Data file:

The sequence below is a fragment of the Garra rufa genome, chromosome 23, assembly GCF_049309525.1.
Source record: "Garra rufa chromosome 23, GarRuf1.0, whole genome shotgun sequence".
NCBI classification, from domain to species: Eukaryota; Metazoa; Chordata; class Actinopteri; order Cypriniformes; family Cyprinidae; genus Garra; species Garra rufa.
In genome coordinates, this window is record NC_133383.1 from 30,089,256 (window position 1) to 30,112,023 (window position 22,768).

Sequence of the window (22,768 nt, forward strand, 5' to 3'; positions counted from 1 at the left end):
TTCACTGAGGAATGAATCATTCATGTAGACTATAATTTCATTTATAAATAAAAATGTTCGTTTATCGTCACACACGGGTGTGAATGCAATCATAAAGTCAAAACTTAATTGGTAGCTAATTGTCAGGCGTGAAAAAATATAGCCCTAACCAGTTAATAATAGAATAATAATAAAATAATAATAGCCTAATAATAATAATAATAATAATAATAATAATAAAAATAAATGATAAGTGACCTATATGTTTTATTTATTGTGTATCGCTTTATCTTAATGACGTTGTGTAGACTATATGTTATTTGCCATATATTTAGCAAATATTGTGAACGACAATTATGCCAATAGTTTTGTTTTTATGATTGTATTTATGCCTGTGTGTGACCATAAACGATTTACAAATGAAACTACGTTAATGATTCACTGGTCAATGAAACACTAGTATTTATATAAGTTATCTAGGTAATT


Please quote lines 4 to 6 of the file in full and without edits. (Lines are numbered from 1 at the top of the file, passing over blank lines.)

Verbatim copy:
In genome coordinates, this window is record NC_133383.1 from 30,089,256 (window position 1) to 30,112,023 (window position 22,768).

Sequence of the window (22,768 nt, forward strand, 5' to 3'; positions counted from 1 at the left end):
TTCACTGAGGAATGAATCATTCATGTAGACTATAATTTCATTTATAAATAAAAATGTTCGTTTATCGTCACACACGGGTGTGAATGCAATCATAAAGTCAAAACTTAATTGGTAGCTAATTGTCAGGCGTGAAAAAATATAGCCCTAACCAGTTAATAATAGAATAATAATAAAATAATAATAGCCTAATAATAATAATAATAATAATAATAATAATAAAAATAAATGATAAGTGACCTATATGTTTTATTTATTGTGTATCGCTTTATCTTAATGACGTTGTGTAGACTATATGTTATTTGCCATATATTTAGCAAATATTGTGAACGACAATTATGCCAATAGTTTTGTTTTTATGATTGTATTTATGCCTGTGTGTGACCATAAACGATTTACAAATGAAACTACGTTAATGATTCACTGGTCAATGAAACACTAGTATTTATATAAGTTATCTAGGTAATT